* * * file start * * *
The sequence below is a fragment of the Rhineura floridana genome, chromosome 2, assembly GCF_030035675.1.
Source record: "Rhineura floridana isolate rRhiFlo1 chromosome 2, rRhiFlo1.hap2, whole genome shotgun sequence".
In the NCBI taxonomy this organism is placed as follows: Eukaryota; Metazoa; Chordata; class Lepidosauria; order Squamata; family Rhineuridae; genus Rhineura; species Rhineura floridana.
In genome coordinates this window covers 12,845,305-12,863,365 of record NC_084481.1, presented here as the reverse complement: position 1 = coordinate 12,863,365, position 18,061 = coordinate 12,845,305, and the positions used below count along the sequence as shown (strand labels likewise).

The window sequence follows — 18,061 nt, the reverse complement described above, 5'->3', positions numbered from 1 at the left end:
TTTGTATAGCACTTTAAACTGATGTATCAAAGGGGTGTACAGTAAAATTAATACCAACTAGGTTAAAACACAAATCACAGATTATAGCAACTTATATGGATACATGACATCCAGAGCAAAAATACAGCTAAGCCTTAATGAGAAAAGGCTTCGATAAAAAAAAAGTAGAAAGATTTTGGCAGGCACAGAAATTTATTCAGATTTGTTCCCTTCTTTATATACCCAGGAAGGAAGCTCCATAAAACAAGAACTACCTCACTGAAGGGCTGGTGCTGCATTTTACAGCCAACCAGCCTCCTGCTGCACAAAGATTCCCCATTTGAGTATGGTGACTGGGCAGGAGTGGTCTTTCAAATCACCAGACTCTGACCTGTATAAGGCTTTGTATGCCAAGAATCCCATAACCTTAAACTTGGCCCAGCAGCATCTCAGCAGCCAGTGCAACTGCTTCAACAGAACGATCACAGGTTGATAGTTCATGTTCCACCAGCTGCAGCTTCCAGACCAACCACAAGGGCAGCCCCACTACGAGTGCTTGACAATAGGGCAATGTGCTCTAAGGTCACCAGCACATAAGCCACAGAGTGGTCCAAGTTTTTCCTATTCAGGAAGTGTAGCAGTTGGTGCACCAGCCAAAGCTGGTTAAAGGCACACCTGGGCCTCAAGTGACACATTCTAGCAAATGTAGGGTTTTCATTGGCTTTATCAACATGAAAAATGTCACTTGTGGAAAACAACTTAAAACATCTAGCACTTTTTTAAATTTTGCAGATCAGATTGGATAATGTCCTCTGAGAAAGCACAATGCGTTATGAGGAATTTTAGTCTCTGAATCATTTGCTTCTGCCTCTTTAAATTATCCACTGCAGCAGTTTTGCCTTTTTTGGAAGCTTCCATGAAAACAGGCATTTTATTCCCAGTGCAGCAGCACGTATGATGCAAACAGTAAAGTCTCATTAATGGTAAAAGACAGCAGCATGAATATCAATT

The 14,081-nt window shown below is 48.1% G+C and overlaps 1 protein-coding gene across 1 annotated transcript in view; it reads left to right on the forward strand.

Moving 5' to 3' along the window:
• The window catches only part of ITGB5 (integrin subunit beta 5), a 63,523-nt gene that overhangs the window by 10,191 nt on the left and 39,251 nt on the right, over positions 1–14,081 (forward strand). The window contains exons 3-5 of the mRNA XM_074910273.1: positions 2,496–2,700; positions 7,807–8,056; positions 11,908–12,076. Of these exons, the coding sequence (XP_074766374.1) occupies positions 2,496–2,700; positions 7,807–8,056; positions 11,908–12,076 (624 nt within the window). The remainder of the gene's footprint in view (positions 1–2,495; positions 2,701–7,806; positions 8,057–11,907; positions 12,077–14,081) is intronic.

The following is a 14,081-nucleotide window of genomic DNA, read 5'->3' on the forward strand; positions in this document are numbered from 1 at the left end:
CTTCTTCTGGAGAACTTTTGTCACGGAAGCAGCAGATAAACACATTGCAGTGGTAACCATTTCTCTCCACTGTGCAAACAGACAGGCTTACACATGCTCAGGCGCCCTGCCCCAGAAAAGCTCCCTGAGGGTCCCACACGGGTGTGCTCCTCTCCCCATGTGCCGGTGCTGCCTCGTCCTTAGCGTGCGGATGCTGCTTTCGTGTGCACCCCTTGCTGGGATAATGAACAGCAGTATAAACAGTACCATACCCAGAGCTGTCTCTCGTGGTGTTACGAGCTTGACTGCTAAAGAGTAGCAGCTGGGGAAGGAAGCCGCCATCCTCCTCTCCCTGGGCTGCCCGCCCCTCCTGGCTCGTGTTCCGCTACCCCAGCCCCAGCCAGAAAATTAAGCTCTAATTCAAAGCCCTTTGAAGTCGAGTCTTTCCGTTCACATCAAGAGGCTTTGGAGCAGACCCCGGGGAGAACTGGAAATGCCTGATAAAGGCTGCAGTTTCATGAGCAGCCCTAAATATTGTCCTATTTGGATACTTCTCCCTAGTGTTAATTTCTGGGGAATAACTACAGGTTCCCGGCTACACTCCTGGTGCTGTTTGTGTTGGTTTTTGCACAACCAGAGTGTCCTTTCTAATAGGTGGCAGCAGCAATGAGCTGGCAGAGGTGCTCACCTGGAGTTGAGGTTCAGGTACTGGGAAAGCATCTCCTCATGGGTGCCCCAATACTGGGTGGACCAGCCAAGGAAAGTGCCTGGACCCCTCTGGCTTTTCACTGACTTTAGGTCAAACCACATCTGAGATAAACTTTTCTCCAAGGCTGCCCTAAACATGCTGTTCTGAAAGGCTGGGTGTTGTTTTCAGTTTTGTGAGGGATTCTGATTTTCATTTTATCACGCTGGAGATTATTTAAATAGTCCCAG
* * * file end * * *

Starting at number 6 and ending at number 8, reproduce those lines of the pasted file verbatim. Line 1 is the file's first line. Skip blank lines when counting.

TTTGTATAGCACTTTAAACTGATGTATCAAAGGGGTGTACAGTAAAATTAATACCAACTAGGTTAAAACACAAATCACAGATTATAGCAACTTATATGGATACATGACATCCAGAGCAAAAATACAGCTAAGCCTTAATGAGAAAAGGCTTCGATAAAAAAAAAGTAGAAAGATTTTGGCAGGCACAGAAATTTATTCAGATTTGTTCCCTTCTTTATATACCCAGGAAGGAAGCTCCATAAAACAAGAACTACCTCACTGAAGGGCTGGTGCTGCATTTTACAGCCAACCAGCCTCCTGCTGCACAAAGATTCCCCATTTGAGTATGGTGACTGGGCAGGAGTGGTCTTTCAAATCACCAGACTCTGACCTGTATAAGGCTTTGTATGCCAAGAATCCCATAACCTTAAACTTGGCCCAGCAGCATCTCAGCAGCCAGTGCAACTGCTTCAACAGAACGATCACAGGTTGATAGTTCATGTTCCACCAGCTGCAGCTTCCAGACCAACCACAAGGGCAGCCCCACTACGAGTGCTTGACAATAGGGCAATGTGCTCTAAGGTCACCAGCACATAAGCCACAGAGTGGTCCAAGTTTTTCCTATTCAGGAAGTGTAGCAGTTGGTGCACCAGCCAAAGCTGGTTAAAGGCACACCTGGGCCTCAAGTGACACATTCTAGCAAATGTAGGGTTTTCATTGGCTTTATCAACATGAAAAATGTCACTTGTGGAAAACAACTTAAAACATCTAGCACTTTTTTAAATTTTGCAGATCAGATTGGATAATGTCCTCTGAGAAAGCACAATGCGTTATGAGGAATTTTAGTCTCTGAATCATTTGCTTCTGCCTCTTTAAATTATCCACTGCAGCAGTTTTGCCTTTTTTGGAAGCTTCCATGAAAACAGGCATTTTATTCCCAGTGCAGCAGCACGTATGATGCAAACAGTAAAGTCTCATTAATGGTAAAAGACAGCAGCATGAATATCAATT

The 14,081-nt window shown below is 48.1% G+C and overlaps 1 protein-coding gene across 1 annotated transcript in view; it reads left to right on the forward strand.

Moving 5' to 3' along the window: